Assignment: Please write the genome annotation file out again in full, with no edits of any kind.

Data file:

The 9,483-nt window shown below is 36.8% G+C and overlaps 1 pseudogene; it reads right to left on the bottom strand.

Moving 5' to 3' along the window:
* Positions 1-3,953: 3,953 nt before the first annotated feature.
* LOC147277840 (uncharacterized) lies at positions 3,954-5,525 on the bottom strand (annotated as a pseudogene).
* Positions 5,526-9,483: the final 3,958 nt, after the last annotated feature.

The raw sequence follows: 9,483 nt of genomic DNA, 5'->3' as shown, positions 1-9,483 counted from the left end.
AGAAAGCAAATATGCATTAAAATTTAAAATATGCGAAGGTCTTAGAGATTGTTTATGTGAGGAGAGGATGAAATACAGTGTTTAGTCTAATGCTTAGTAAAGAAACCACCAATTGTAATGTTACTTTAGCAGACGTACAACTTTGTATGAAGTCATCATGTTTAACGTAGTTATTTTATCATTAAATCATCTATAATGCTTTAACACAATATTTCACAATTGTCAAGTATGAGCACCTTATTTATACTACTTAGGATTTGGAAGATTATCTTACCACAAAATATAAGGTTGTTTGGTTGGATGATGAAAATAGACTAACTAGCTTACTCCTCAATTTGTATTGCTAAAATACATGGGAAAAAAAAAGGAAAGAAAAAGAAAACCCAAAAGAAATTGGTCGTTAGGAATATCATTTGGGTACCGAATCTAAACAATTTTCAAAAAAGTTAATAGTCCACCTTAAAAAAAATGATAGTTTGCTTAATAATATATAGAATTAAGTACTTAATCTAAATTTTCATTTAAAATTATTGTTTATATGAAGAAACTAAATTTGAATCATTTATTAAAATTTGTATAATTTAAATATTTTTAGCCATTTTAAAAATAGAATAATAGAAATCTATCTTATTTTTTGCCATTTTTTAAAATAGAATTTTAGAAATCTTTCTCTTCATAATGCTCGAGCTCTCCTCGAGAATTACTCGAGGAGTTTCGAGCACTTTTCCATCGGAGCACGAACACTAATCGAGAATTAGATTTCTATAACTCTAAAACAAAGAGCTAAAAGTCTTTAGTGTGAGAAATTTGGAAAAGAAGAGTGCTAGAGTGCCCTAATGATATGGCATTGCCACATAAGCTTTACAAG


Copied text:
The 9,483-nt window shown below is 36.8% G+C and overlaps 1 pseudogene; it reads right to left on the bottom strand.

Moving 5' to 3' along the window:
* Positions 1-3,953: 3,953 nt before the first annotated feature.
* LOC147277840 (uncharacterized) lies at positions 3,954-5,525 on the bottom strand (annotated as a pseudogene).
* Positions 5,526-9,483: the final 3,958 nt, after the last annotated feature.

The raw sequence follows: 9,483 nt of genomic DNA, 5'->3' as shown, positions 1-9,483 counted from the left end.
AGAAAGCAAATATGCATTAAAATTTAAAATATGCGAAGGTCTTAGAGATTGTTTATGTGAGGAGAGGATGAAATACAGTGTTTAGTCTAATGCTTAGTAAAGAAACCACCAATTGTAATGTTACTTTAGCAGACGTACAACTTTGTATGAAGTCATCATGTTTAACGTAGTTATTTTATCATTAAATCATCTATAATGCTTTAACACAATATTTCACAATTGTCAAGTATGAGCACCTTATTTATACTACTTAGGATTTGGAAGATTATCTTACCACAAAATATAAGGTTGTTTGGTTGGATGATGAAAATAGACTAACTAGCTTACTCCTCAATTTGTATTGCTAAAATACATGGGAAAAAAAAAGGAAAGAAAAAGAAAACCCAAAAGAAATTGGTCGTTAGGAATATCATTTGGGTACCGAATCTAAACAATTTTCAAAAAAGTTAATAGTCCACCTTAAAAAAAATGATAGTTTGCTTAATAATATATAGAATTAAGTACTTAATCTAAATTTTCATTTAAAATTATTGTTTATATGAAGAAACTAAATTTGAATCATTTATTAAAATTTGTATAATTTAAATATTTTTAGCCATTTTAAAAATAGAATAATAGAAATCTATCTTATTTTTTGCCATTTTTTAAAATAGAATTTTAGAAATCTTTCTCTTCATAATGCTCGAGCTCTCCTCGAGAATTACTCGAGGAGTTTCGAGCACTTTTCCATCGGAGCACGAACACTAATCGAGAATTAGATTTCTATAACTCTAAAACAAAGAGCTAAAAGTCTTTAGTGTGAGAAATTTGGAAAAGAAGAGTGCTAGAGTGCCCTAATGATATGGCATTGCCACATAAGCTTTACAAG